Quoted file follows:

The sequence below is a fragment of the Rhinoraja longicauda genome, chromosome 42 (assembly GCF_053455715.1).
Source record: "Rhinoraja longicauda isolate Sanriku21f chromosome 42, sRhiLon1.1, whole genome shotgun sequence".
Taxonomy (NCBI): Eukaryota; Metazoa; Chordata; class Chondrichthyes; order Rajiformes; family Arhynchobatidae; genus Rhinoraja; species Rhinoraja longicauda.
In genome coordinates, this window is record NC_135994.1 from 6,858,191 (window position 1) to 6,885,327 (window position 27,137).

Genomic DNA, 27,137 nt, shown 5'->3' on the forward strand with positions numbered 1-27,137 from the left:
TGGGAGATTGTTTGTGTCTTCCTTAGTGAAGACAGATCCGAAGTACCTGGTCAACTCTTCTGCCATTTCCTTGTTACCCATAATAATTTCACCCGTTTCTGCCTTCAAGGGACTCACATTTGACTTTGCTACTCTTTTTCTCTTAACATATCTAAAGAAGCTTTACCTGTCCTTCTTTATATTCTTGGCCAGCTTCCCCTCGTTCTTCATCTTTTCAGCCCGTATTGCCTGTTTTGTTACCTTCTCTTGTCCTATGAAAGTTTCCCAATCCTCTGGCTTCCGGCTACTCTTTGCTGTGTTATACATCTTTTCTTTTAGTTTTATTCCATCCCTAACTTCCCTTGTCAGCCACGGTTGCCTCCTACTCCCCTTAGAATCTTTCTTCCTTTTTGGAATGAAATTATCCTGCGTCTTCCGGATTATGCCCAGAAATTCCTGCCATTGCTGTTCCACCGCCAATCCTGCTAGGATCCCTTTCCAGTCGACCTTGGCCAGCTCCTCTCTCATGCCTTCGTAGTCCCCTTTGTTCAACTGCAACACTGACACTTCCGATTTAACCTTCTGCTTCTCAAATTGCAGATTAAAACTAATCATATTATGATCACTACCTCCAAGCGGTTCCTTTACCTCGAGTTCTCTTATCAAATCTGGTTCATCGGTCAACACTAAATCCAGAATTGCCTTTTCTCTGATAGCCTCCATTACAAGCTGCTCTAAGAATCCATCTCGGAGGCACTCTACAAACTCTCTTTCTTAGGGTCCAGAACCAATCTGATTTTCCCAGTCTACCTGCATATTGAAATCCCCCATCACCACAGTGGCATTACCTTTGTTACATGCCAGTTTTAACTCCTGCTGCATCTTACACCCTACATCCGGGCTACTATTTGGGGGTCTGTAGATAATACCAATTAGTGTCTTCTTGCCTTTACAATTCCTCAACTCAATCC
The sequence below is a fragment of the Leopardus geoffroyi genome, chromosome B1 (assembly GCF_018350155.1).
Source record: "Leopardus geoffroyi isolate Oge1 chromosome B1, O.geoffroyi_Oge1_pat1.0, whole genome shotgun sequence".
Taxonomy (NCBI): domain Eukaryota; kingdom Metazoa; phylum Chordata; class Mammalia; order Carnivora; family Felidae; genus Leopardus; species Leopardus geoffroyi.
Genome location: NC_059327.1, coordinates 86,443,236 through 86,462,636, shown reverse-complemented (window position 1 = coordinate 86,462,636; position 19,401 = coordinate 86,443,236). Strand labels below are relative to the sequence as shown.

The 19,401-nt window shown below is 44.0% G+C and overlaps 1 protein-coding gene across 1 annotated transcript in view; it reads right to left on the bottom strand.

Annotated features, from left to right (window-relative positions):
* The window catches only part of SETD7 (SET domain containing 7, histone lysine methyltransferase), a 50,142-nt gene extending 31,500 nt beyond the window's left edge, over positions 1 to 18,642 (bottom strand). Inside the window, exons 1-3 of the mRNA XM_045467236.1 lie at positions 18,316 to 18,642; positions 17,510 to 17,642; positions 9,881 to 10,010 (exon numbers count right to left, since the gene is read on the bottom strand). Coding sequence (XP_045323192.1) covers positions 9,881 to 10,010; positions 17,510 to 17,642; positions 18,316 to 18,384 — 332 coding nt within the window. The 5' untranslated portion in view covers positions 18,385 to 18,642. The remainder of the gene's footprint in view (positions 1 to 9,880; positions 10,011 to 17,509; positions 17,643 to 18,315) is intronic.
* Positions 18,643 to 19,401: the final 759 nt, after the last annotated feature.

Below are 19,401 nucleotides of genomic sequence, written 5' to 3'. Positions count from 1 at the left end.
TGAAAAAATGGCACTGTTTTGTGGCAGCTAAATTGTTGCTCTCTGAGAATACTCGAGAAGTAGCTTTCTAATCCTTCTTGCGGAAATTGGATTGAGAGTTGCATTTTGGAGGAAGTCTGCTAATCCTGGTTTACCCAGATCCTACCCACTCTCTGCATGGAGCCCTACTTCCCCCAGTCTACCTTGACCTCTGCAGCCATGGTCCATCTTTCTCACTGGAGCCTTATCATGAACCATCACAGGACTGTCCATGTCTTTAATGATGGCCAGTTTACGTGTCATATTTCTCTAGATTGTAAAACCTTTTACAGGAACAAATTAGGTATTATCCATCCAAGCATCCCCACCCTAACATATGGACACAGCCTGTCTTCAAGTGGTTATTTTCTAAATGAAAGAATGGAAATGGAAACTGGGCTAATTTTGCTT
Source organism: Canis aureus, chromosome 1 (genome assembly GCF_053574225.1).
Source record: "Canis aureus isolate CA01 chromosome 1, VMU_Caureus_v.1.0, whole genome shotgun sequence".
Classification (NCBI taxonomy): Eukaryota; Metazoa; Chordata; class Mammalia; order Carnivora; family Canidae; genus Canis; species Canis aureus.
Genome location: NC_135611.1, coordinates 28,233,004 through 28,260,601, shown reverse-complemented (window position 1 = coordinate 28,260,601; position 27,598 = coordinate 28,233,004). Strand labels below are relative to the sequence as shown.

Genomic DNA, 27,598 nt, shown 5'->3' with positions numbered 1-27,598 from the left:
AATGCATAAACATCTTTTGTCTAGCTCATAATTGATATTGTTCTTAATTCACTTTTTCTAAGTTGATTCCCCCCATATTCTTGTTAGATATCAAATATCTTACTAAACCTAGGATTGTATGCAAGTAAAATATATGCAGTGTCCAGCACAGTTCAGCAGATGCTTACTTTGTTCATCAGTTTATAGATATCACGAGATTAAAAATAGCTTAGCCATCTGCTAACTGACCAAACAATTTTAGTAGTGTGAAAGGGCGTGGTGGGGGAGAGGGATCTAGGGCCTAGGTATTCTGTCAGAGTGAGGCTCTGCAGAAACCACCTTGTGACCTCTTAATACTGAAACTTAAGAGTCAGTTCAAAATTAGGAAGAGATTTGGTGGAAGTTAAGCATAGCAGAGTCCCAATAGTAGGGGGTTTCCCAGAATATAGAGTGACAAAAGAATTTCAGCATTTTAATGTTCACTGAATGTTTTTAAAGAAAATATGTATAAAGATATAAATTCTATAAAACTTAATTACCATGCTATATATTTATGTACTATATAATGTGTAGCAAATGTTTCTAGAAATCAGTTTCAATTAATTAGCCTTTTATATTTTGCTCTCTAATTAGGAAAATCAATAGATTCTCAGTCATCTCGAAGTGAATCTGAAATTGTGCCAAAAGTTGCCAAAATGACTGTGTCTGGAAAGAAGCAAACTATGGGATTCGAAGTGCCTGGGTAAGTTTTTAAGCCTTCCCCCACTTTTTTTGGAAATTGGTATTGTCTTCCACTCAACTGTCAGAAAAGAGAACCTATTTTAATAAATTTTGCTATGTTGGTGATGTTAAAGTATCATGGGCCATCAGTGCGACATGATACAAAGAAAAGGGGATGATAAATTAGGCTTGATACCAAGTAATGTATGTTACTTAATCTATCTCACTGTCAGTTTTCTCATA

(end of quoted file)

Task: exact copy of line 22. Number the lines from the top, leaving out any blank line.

AATGCATAAACATCTTTTGTCTAGCTCATAATTGATATTGTTCTTAATTCACTTTTTCTAAGTTGATTCCCCCCATATTCTTGTTAGATATCAAATATCTTACTAAACCTAGGATTGTATGCAAGTAAAATATATGCAGTGTCCAGCACAGTTCAGCAGATGCTTACTTTGTTCATCAGTTTATAGATATCACGAGATTAAAAATAGCTTAGCCATCTGCTAACTGACCAAACAATTTTAGTAGTGTGAAAGGGCGTGGTGGGGGAGAGGGATCTAGGGCCTAGGTATTCTGTCAGAGTGAGGCTCTGCAGAAACCACCTTGTGACCTCTTAATACTGAAACTTAAGAGTCAGTTCAAAATTAGGAAGAGATTTGGTGGAAGTTAAGCATAGCAGAGTCCCAATAGTAGGGGGTTTCCCAGAATATAGAGTGACAAAAGAATTTCAGCATTTTAATGTTCACTGAATGTTTTTAAAGAAAATATGTATAAAGATATAAATTCTATAAAACTTAATTACCATGCTATATATTTATGTACTATATAATGTGTAGCAAATGTTTCTAGAAATCAGTTTCAATTAATTAGCCTTTTATATTTTGCTCTCTAATTAGGAAAATCAATAGATTCTCAGTCATCTCGAAGTGAATCTGAAATTGTGCCAAAAGTTGCCAAAATGACTGTGTCTGGAAAGAAGCAAACTATGGGATTCGAAGTGCCTGGGTAAGTTTTTAAGCCTTCCCCCACTTTTTTTGGAAATTGGTATTGTCTTCCACTCAACTGTCAGAAAAGAGAACCTATTTTAATAAATTTTGCTATGTTGGTGATGTTAAAGTATCATGGGCCATCAGTGCGACATGATACAAAGAAAAGGGGATGATAAATTAGGCTTGATACCAAGTAATGTATGTTACTTAATCTATCTCACTGTCAGTTTTCTCATA